A Comparison And Contrast In Both A's Worn By Hester And Dimmesdale

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A Comparison and Contrast In Both A's Worn By Hester and Dimmesdale

The two A's worn in the novel by both Hester and Dimmesdale are dramatically different, yet they are born and made by the same identical sins.
These letters are also differentiated by the infinitely changing emotional state and physical well being of the character, the towns views of morality and natural order, and the affecting environment. The two sins of most importance in the novel and that serve the greatest beneficiality in the appearance of the
A's are--of course-- adultery and hypocrisy.
The separation in the appearance of both of the A's begins with each characters own personal interpretation of the extremity of their sins. Where
Hester's A is beautiful and artistically done ("fantastically embroidered and illuminated upon her bosom; pg.37) her interpretation of the extremity of her sins is one of self composure and nonchalantness. She views her sins solely as a "violation in the natural order" of the environment and therefore cannot even perceive her sin as being evil except through outside brainwashing. While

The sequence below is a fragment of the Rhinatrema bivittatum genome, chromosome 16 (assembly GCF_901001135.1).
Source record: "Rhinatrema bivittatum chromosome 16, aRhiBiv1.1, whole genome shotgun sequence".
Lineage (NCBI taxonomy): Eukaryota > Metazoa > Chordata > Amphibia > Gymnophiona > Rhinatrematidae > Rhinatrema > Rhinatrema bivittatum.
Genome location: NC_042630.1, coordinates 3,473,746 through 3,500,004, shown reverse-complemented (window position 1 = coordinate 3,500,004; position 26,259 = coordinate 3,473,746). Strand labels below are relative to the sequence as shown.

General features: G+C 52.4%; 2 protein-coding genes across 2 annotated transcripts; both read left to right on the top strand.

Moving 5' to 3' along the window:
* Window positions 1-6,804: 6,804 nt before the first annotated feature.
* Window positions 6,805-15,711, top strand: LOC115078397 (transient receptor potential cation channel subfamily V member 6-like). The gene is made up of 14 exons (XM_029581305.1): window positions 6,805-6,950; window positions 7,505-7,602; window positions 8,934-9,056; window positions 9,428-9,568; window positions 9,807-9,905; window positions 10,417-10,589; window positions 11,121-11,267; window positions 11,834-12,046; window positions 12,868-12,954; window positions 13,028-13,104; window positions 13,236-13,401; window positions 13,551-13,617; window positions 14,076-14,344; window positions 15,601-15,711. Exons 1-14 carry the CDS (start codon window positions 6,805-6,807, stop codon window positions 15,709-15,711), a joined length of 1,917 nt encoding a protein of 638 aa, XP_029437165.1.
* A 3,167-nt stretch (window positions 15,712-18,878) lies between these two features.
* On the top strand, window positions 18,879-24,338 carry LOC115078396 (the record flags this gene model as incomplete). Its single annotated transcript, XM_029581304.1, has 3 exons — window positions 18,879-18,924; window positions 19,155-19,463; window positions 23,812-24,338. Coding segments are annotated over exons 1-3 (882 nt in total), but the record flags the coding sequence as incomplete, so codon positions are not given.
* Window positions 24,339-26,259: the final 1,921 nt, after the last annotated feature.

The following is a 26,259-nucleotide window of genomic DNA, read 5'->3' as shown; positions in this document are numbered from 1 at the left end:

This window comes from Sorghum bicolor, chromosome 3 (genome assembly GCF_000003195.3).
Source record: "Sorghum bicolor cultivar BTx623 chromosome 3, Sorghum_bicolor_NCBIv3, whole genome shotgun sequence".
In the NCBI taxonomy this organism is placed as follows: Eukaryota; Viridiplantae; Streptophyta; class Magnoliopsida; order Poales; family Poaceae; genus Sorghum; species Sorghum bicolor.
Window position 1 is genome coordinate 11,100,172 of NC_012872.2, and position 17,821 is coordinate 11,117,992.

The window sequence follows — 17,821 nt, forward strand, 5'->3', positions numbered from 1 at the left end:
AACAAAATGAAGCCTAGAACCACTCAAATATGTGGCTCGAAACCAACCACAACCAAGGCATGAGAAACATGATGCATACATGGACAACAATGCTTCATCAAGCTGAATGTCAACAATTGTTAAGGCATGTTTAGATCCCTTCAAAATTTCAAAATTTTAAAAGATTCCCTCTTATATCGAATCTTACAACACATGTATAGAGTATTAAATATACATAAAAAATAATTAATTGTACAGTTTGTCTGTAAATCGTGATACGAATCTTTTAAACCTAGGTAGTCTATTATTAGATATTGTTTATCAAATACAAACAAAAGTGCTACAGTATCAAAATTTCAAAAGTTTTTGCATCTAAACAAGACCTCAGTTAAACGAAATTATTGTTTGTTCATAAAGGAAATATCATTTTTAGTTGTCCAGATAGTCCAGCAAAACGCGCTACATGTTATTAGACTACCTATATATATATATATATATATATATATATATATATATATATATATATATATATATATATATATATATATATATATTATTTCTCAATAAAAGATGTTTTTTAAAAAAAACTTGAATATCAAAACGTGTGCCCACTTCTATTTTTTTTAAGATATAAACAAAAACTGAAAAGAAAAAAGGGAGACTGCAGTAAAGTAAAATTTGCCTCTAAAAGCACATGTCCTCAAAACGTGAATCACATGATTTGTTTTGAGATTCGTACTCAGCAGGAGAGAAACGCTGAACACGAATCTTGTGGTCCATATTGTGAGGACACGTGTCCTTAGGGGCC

Dimmesdale's personal interpretation as to the extremity of his own sins is a
"violation of God's law," which is the law that he is totally dedicated to and supported by. Dimmesdale's interpretation of his sin is much more severe than
Hester's, it is a breach and direct contradiction of his own self consciousness and physical existence. Therefore the appearance of his A, even though it is never directly described in the novel, must be raw, jagged, and brutally crooked
(...a ghastly rapture; pg.95). Maybe Dimmesdale's self torture is so horrifying or inconceivable that it is either indescribable, (...too mighty to be expressed only by the eye of his figure; pg.95), or best left up to the reader's imagination. Unlike Hester, Dimmesdale, because of self interpretation, cannot in any way conceive his sins of being anything but evil.
Although the appearance of the A's are proportional to the interpretation by each character; also the appearance of the A's is directly correlated between the consequences each character receives because of their sins, both Hester's and Dimmesdale's punishment is introduced through a new character and some sort of isolation. The new character's are a form of abstract contrasting where each new character is an extension of the sinner's
"A" itself. Where as Chillingworth is a doubled extension of Dimmesdale's consciousness; Pearl is a contrast to Hester's creativity, patience, and composure. Dimmesdale's punishment through Chillingworth is one of mental bombardment and spiritual torture which supports the theory that Dimmesdale's A must be horrifically putrid and indescribable. Pearl's punishment towards

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